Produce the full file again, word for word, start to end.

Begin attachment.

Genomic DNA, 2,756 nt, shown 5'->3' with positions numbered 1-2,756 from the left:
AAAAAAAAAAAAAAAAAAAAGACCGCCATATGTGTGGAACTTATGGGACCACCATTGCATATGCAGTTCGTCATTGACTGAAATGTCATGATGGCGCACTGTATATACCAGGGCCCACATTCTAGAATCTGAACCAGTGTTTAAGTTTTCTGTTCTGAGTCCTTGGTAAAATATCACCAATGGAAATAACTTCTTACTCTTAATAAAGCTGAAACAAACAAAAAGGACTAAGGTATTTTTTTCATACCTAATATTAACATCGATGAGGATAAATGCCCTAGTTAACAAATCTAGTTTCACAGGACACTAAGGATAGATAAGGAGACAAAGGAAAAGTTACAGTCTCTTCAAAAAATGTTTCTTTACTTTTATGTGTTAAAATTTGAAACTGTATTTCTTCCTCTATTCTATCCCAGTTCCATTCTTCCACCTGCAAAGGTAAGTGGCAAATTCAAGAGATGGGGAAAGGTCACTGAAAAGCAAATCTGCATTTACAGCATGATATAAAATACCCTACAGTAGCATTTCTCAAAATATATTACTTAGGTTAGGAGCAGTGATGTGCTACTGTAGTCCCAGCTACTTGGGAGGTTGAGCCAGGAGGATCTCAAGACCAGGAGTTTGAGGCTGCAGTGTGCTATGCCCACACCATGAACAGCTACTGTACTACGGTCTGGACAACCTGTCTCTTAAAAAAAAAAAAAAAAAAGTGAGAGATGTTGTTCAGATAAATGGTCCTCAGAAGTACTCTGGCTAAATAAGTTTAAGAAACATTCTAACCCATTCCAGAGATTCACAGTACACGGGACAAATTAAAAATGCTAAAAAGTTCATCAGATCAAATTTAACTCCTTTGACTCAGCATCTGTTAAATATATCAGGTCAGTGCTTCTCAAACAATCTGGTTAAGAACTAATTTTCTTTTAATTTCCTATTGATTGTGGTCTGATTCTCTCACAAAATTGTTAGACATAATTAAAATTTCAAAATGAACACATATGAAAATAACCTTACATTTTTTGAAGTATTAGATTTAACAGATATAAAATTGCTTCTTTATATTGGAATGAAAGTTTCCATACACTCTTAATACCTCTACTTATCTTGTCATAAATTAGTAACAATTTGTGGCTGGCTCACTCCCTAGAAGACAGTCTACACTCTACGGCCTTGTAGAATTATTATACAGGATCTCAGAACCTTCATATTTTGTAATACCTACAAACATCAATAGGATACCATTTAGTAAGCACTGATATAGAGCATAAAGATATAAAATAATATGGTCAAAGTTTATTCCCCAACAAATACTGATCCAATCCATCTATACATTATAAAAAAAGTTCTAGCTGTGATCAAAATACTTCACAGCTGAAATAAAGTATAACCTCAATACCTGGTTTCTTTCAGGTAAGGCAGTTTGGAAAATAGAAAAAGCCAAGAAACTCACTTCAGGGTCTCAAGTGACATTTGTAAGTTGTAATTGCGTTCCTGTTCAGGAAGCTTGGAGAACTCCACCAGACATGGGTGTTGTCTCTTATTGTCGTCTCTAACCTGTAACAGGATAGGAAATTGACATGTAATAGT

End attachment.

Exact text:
Genomic DNA, 2,756 nt, shown 5'->3' with positions numbered 1-2,756 from the left:
AAAAAAAAAAAAAAAAAAAAGACCGCCATATGTGTGGAACTTATGGGACCACCATTGCATATGCAGTTCGTCATTGACTGAAATGTCATGATGGCGCACTGTATATACCAGGGCCCACATTCTAGAATCTGAACCAGTGTTTAAGTTTTCTGTTCTGAGTCCTTGGTAAAATATCACCAATGGAAATAACTTCTTACTCTTAATAAAGCTGAAACAAACAAAAAGGACTAAGGTATTTTTTTCATACCTAATATTAACATCGATGAGGATAAATGCCCTAGTTAACAAATCTAGTTTCACAGGACACTAAGGATAGATAAGGAGACAAAGGAAAAGTTACAGTCTCTTCAAAAAATGTTTCTTTACTTTTATGTGTTAAAATTTGAAACTGTATTTCTTCCTCTATTCTATCCCAGTTCCATTCTTCCACCTGCAAAGGTAAGTGGCAAATTCAAGAGATGGGGAAAGGTCACTGAAAAGCAAATCTGCATTTACAGCATGATATAAAATACCCTACAGTAGCATTTCTCAAAATATATTACTTAGGTTAGGAGCAGTGATGTGCTACTGTAGTCCCAGCTACTTGGGAGGTTGAGCCAGGAGGATCTCAAGACCAGGAGTTTGAGGCTGCAGTGTGCTATGCCCACACCATGAACAGCTACTGTACTACGGTCTGGACAACCTGTCTCTTAAAAAAAAAAAAAAAAAAGTGAGAGATGTTGTTCAGATAAATGGTCCTCAGAAGTACTCTGGCTAAATAAGTTTAAGAAACATTCTAACCCATTCCAGAGATTCACAGTACACGGGACAAATTAAAAATGCTAAAAAGTTCATCAGATCAAATTTAACTCCTTTGACTCAGCATCTGTTAAATATATCAGGTCAGTGCTTCTCAAACAATCTGGTTAAGAACTAATTTTCTTTTAATTTCCTATTGATTGTGGTCTGATTCTCTCACAAAATTGTTAGACATAATTAAAATTTCAAAATGAACACATATGAAAATAACCTTACATTTTTTGAAGTATTAGATTTAACAGATATAAAATTGCTTCTTTATATTGGAATGAAAGTTTCCATACACTCTTAATACCTCTACTTATCTTGTCATAAATTAGTAACAATTTGTGGCTGGCTCACTCCCTAGAAGACAGTCTACACTCTACGGCCTTGTAGAATTATTATACAGGATCTCAGAACCTTCATATTTTGTAATACCTACAAACATCAATAGGATACCATTTAGTAAGCACTGATATAGAGCATAAAGATATAAAATAATATGGTCAAAGTTTATTCCCCAACAAATACTGATCCAATCCATCTATACATTATAAAAAAAGTTCTAGCTGTGATCAAAATACTTCACAGCTGAAATAAAGTATAACCTCAATACCTGGTTTCTTTCAGGTAAGGCAGTTTGGAAAATAGAAAAAGCCAAGAAACTCACTTCAGGGTCTCAAGTGACATTTGTAAGTTGTAATTGCGTTCCTGTTCAGGAAGCTTGGAGAACTCCACCAGACATGGGTGTTGTCTCTTATTGTCGTCTCTAACCTGTAACAGGATAGGAAATTGACATGTAATAGT